Insurance companies will provide a clearer picture as to how much of an effect the ongoing COVID-19 pandemic has had on their operations when they report second-quarter earnings.
Managed care companies may actually report some pretty solid results, according to Moody's analyst Dean Ungar, who said the industry could experience "one of the best quarters that you'll ever see" thanks to lower medical expenses. Deferred nonessential procedures drove down expenses as costs connected to COVID-19 treatments increased.
"Even though we know [the pandemic] has been a terrible thing, the numbers and costs, so far, have been offset by the savings from the low utilization of other things," Ungar said in an interview.
Keefe Bruyette & Woods analyst Meyer Shields said the property and casualty companies he covers will be cautious even as the worst-case scenarios some were projecting for the second quarter failed to materialize. The current spike in cases seems to be disproportionately affecting younger people, who are not as vulnerable to the illness, and the overall fatality rate is not as severe as some predicted.
"I think people were completely right in that we were and are in uncharted territory, but now we have more information on the potential outcome," Shields said in an interview. "I don't want to rule it out, but with the overall expectations, I think is not as painful as it could have been."
The same could be said of life insurers, according to Wells Fargo analyst Elyse Greenspan, who said in a note that her estimates "broadly move up as stronger equity markets more than offset the impact of greater COVID-19 related mortality losses."
Managed care benefiting from deferred procedures
Among the reasons Moody's Ungar cites for his positive outlook for managed care companies is UnitedHealth Group Inc. and Anthem Inc. issuing premium credits to their customers. UnitedHealth's $1.5 billion initiative included credits applied to June premium billings received by commercial fully insured customers, while Anthem announced a $2.5 billion program containing one-month premium credits to members enrolled in select individual plans and fully insured employer customers.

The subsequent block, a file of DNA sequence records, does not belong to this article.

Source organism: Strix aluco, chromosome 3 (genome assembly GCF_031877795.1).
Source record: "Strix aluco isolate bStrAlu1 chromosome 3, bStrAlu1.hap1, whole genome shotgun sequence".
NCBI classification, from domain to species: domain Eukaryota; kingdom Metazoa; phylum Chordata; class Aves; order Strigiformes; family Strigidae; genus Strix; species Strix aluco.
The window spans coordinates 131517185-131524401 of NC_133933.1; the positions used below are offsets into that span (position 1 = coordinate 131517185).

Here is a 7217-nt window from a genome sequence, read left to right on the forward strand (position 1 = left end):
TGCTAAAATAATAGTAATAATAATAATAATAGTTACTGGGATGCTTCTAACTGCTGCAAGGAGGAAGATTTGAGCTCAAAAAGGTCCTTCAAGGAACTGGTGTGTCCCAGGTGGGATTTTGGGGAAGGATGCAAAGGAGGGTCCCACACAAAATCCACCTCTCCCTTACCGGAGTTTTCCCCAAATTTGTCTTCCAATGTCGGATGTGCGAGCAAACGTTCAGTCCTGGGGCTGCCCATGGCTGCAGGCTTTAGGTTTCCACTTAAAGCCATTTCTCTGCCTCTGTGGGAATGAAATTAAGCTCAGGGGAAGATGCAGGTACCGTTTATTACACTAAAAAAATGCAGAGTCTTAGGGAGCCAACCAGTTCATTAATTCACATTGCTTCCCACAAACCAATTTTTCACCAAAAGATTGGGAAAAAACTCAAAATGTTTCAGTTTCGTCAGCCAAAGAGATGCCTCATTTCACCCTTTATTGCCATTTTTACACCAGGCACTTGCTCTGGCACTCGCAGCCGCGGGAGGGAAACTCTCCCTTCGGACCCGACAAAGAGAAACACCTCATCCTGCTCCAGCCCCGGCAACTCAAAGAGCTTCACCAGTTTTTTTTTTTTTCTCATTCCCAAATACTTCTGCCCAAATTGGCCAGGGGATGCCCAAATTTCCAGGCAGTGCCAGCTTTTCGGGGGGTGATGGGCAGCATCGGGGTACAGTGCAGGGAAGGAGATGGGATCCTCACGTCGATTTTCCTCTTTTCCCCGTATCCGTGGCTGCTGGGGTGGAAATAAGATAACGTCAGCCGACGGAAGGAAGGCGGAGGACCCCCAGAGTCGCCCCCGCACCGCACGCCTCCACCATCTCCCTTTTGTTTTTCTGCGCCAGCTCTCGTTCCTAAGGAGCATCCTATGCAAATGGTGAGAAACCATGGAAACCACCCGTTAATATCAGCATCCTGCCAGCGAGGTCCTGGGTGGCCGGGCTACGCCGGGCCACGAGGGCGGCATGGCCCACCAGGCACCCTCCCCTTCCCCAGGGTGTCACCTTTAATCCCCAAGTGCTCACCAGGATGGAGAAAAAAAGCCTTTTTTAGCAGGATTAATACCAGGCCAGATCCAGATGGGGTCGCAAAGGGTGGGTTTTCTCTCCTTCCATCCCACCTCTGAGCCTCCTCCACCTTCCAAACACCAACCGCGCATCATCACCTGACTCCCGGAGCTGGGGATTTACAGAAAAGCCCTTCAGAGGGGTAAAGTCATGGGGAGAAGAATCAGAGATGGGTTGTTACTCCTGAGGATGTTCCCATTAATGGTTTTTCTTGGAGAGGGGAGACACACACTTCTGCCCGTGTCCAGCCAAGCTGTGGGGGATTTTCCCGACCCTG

Ungar said companies do not initiate such programs if they are concerned about finances. Right now, they want to make sure it does not appear that they are making "too much money" as a result of the pandemic.
"The coronavirus is not an upheaval the insurance companies want to be seen as profiting from," he said.
Global Atlantic sale may indicate healthy life sector
Wells Fargo's Greenspan plans to watch for changes life insurers will make to their outlooks due to the COVID-19-related deaths in the quarter, as well as their thoughts on credit, M&A and pension risk transfer activity, annuity flows and the outlook for capital returns.
Reserving also will be an issue to monitor, said CFRA Research analyst Cathy Seifert. While the second quarter is usually not a big reserving period, unlike the third and fourth quarters, there are some companies that may have to add to reserves.
"I think people are going to want an indication of the adequacy of loss reserves for long-tail risks, particularly in this interest rate environment," Seifert said in an interview. She said investors also will want to hear about the demand for savings and retirement products given the weakness of the labor market.
An indicator of the overall health of the sector may have come from KKR & Co. Inc.'s pending acquisition of retirement and life insurer Global Atlantic Financial Group Ltd.
Piper Sandler analyst John Barnidge said in a note that the transaction is "likely emblematic of a quelling of concern over the credit environment." He said strong monetary support from the Federal Reserve and COVID-19-related fiscal policy from the U.S. Treasury helped to calm those worries.
Barnidge also suggested there is "a robust block M&A market available" despite the extended low interest rate environment, an opinion with which CFRA's Seifert concurs.
"While low interest rates certainly hurt the group, I'm thinking there are some opportunistic buyers out there who are finding some attractive values in the life space, and you may see increased consolidation there," Seifert said.
Worst case avoided, but P&C sector still wary
KBW's Shields said he expects the prime topic for discussion on P&C calls is the "significant and increasing momentum" for rate increases. Some of that discussion will center around specialty commercial and excess and surplus lines.
Other topics he expects to be covered include the current economic outlook and reports that the worst-case scenario is not likely to materialize, and about unusual losses companies have been dealing with, "whether that's business interruption, overall COVID provisions or what it means for workers compensation."
Shields said some of the business interruption claims will be in litigation for "a couple of years," so there will be no finality on loss estimates in the near future. However, in some cases where the investor outlook is "particularly pessimistic," things should work out well.
"I'm not particularly worried about the losses likely to be reported in the second quarter," Shields said, "But I don't know that we've had that much more information or certainty about where that particular issue ends up. I think it's still early."